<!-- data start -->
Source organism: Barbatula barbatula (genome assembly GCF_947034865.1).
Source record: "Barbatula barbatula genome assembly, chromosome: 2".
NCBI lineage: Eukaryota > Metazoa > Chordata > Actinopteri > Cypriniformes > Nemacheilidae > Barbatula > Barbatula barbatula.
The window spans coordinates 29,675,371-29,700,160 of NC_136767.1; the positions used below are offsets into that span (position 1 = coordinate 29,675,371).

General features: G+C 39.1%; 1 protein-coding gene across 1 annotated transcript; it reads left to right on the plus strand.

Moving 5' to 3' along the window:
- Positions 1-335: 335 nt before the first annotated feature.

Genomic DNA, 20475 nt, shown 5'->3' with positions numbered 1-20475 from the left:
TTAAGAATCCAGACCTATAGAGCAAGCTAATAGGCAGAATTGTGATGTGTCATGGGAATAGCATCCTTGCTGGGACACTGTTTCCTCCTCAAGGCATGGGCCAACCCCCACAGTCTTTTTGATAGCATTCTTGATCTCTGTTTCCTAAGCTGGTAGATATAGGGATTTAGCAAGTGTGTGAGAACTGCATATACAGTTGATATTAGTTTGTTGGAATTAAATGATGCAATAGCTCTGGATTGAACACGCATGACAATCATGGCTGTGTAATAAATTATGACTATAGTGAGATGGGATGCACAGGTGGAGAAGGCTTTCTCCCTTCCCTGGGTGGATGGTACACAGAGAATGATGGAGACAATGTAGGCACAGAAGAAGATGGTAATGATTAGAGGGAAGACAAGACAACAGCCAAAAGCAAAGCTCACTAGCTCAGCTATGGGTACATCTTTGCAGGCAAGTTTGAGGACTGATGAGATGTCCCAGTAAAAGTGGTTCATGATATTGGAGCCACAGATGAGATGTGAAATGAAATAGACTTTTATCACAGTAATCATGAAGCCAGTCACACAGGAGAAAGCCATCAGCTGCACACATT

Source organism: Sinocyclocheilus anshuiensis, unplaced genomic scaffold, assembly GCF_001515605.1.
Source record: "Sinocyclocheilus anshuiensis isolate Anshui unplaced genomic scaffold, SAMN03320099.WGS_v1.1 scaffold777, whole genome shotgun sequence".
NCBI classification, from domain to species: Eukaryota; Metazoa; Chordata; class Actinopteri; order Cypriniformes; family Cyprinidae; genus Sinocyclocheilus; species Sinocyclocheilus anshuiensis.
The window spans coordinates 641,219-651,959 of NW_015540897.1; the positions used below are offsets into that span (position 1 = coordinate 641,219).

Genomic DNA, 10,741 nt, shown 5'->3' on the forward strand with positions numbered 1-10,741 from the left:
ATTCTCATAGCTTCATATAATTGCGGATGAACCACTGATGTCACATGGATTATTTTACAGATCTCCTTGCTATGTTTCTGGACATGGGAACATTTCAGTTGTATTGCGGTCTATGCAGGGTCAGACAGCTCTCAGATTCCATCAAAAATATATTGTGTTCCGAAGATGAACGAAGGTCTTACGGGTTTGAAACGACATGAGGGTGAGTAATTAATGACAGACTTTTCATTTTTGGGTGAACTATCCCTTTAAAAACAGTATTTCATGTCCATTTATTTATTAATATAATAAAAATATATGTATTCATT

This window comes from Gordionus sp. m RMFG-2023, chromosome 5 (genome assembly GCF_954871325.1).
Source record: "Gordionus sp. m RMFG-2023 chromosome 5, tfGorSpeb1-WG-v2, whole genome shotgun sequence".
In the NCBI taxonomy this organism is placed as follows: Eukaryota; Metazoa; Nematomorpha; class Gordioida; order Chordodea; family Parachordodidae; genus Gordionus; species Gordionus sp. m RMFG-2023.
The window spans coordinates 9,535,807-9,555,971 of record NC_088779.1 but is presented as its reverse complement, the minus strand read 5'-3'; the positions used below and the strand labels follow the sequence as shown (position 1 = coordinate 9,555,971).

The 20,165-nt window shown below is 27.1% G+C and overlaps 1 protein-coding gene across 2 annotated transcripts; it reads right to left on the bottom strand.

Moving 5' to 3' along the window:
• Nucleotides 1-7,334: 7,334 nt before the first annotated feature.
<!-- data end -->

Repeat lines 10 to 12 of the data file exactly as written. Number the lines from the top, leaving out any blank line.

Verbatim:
Source organism: Sinocyclocheilus anshuiensis, unplaced genomic scaffold, assembly GCF_001515605.1.
Source record: "Sinocyclocheilus anshuiensis isolate Anshui unplaced genomic scaffold, SAMN03320099.WGS_v1.1 scaffold777, whole genome shotgun sequence".
NCBI classification, from domain to species: Eukaryota; Metazoa; Chordata; class Actinopteri; order Cypriniformes; family Cyprinidae; genus Sinocyclocheilus; species Sinocyclocheilus anshuiensis.